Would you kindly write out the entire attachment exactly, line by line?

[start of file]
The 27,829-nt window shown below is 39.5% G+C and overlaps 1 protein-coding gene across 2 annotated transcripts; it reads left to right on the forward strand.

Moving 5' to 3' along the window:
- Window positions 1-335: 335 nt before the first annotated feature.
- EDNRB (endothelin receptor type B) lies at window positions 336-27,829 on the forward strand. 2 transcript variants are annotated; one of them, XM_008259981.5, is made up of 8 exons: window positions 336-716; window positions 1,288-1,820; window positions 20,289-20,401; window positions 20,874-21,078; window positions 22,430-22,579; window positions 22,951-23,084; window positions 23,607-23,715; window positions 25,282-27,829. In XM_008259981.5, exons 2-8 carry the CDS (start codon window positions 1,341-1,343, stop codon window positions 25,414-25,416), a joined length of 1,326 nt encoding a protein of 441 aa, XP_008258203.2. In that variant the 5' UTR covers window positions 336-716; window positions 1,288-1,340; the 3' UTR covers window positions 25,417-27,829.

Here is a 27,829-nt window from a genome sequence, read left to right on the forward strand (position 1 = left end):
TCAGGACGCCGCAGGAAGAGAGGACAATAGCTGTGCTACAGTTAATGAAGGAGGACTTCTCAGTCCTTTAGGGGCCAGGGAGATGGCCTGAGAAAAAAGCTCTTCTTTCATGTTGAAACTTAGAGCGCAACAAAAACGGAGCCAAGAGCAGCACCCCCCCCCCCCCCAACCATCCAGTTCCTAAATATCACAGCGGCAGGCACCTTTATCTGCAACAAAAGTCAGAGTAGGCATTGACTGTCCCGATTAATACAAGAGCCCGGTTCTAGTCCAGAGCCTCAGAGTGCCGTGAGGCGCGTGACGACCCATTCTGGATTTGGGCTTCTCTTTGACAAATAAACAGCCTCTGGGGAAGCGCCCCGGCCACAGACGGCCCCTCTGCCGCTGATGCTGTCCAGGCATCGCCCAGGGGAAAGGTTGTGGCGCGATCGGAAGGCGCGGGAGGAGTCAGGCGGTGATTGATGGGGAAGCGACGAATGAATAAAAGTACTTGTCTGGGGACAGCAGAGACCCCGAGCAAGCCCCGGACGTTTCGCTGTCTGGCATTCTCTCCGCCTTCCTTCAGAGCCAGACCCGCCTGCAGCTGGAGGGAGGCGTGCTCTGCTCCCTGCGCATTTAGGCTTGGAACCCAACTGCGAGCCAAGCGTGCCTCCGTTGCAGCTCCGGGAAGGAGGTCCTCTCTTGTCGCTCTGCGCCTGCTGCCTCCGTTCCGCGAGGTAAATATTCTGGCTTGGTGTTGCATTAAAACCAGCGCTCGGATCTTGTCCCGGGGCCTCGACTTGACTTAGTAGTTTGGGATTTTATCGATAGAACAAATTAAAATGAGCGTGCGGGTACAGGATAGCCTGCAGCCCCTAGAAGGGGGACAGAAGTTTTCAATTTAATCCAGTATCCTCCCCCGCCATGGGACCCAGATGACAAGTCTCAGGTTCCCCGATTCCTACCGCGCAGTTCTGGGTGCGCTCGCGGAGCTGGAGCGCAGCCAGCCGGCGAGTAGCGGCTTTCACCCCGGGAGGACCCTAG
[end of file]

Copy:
The 27,829-nt window shown below is 39.5% G+C and overlaps 1 protein-coding gene across 2 annotated transcripts; it reads left to right on the forward strand.

Moving 5' to 3' along the window:
- Window positions 1-335: 335 nt before the first annotated feature.
- EDNRB (endothelin receptor type B) lies at window positions 336-27,829 on the forward strand. 2 transcript variants are annotated; one of them, XM_008259981.5, is made up of 8 exons: window positions 336-716; window positions 1,288-1,820; window positions 20,289-20,401; window positions 20,874-21,078; window positions 22,430-22,579; window positions 22,951-23,084; window positions 23,607-23,715; window positions 25,282-27,829. In XM_008259981.5, exons 2-8 carry the CDS (start codon window positions 1,341-1,343, stop codon window positions 25,414-25,416), a joined length of 1,326 nt encoding a protein of 441 aa, XP_008258203.2. In that variant the 5' UTR covers window positions 336-716; window positions 1,288-1,340; the 3' UTR covers window positions 25,417-27,829.

Here is a 27,829-nt window from a genome sequence, read left to right on the forward strand (position 1 = left end):
TCAGGACGCCGCAGGAAGAGAGGACAATAGCTGTGCTACAGTTAATGAAGGAGGACTTCTCAGTCCTTTAGGGGCCAGGGAGATGGCCTGAGAAAAAAGCTCTTCTTTCATGTTGAAACTTAGAGCGCAACAAAAACGGAGCCAAGAGCAGCACCCCCCCCCCCCCCAACCATCCAGTTCCTAAATATCACAGCGGCAGGCACCTTTATCTGCAACAAAAGTCAGAGTAGGCATTGACTGTCCCGATTAATACAAGAGCCCGGTTCTAGTCCAGAGCCTCAGAGTGCCGTGAGGCGCGTGACGACCCATTCTGGATTTGGGCTTCTCTTTGACAAATAAACAGCCTCTGGGGAAGCGCCCCGGCCACAGACGGCCCCTCTGCCGCTGATGCTGTCCAGGCATCGCCCAGGGGAAAGGTTGTGGCGCGATCGGAAGGCGCGGGAGGAGTCAGGCGGTGATTGATGGGGAAGCGACGAATGAATAAAAGTACTTGTCTGGGGACAGCAGAGACCCCGAGCAAGCCCCGGACGTTTCGCTGTCTGGCATTCTCTCCGCCTTCCTTCAGAGCCAGACCCGCCTGCAGCTGGAGGGAGGCGTGCTCTGCTCCCTGCGCATTTAGGCTTGGAACCCAACTGCGAGCCAAGCGTGCCTCCGTTGCAGCTCCGGGAAGGAGGTCCTCTCTTGTCGCTCTGCGCCTGCTGCCTCCGTTCCGCGAGGTAAATATTCTGGCTTGGTGTTGCATTAAAACCAGCGCTCGGATCTTGTCCCGGGGCCTCGACTTGACTTAGTAGTTTGGGATTTTATCGATAGAACAAATTAAAATGAGCGTGCGGGTACAGGATAGCCTGCAGCCCCTAGAAGGGGGACAGAAGTTTTCAATTTAATCCAGTATCCTCCCCCGCCATGGGACCCAGATGACAAGTCTCAGGTTCCCCGATTCCTACCGCGCAGTTCTGGGTGCGCTCGCGGAGCTGGAGCGCAGCCAGCCGGCGAGTAGCGGCTTTCACCCCGGGAGGACCCTAG